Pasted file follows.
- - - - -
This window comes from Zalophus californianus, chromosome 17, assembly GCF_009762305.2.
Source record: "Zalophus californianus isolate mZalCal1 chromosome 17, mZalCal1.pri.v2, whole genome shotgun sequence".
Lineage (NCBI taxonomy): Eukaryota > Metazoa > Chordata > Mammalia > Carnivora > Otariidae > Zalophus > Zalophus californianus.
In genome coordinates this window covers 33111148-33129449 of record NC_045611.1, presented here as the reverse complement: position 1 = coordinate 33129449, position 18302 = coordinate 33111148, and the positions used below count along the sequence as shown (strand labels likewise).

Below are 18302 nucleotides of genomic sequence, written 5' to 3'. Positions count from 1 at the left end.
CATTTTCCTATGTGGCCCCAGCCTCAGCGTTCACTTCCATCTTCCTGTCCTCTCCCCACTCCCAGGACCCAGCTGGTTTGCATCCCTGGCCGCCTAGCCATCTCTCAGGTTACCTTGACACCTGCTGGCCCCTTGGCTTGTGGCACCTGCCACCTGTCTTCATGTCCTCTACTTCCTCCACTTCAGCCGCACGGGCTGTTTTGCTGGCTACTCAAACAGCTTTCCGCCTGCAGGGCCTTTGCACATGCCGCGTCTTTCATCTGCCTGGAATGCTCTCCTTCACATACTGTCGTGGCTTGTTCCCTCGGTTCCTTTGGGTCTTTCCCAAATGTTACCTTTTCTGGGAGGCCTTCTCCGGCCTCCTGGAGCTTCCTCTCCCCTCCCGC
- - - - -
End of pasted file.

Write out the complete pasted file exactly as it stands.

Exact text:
This window comes from Zalophus californianus, chromosome 17, assembly GCF_009762305.2.
Source record: "Zalophus californianus isolate mZalCal1 chromosome 17, mZalCal1.pri.v2, whole genome shotgun sequence".
Lineage (NCBI taxonomy): Eukaryota > Metazoa > Chordata > Mammalia > Carnivora > Otariidae > Zalophus > Zalophus californianus.
In genome coordinates this window covers 33111148-33129449 of record NC_045611.1, presented here as the reverse complement: position 1 = coordinate 33129449, position 18302 = coordinate 33111148, and the positions used below count along the sequence as shown (strand labels likewise).

Below are 18302 nucleotides of genomic sequence, written 5' to 3'. Positions count from 1 at the left end.
CATTTTCCTATGTGGCCCCAGCCTCAGCGTTCACTTCCATCTTCCTGTCCTCTCCCCACTCCCAGGACCCAGCTGGTTTGCATCCCTGGCCGCCTAGCCATCTCTCAGGTTACCTTGACACCTGCTGGCCCCTTGGCTTGTGGCACCTGCCACCTGTCTTCATGTCCTCTACTTCCTCCACTTCAGCCGCACGGGCTGTTTTGCTGGCTACTCAAACAGCTTTCCGCCTGCAGGGCCTTTGCACATGCCGCGTCTTTCATCTGCCTGGAATGCTCTCCTTCACATACTGTCGTGGCTTGTTCCCTCGGTTCCTTTGGGTCTTTCCCAAATGTTACCTTTTCTGGGAGGCCTTCTCCGGCCTCCTGGAGCTTCCTCTCCCCTCCCGC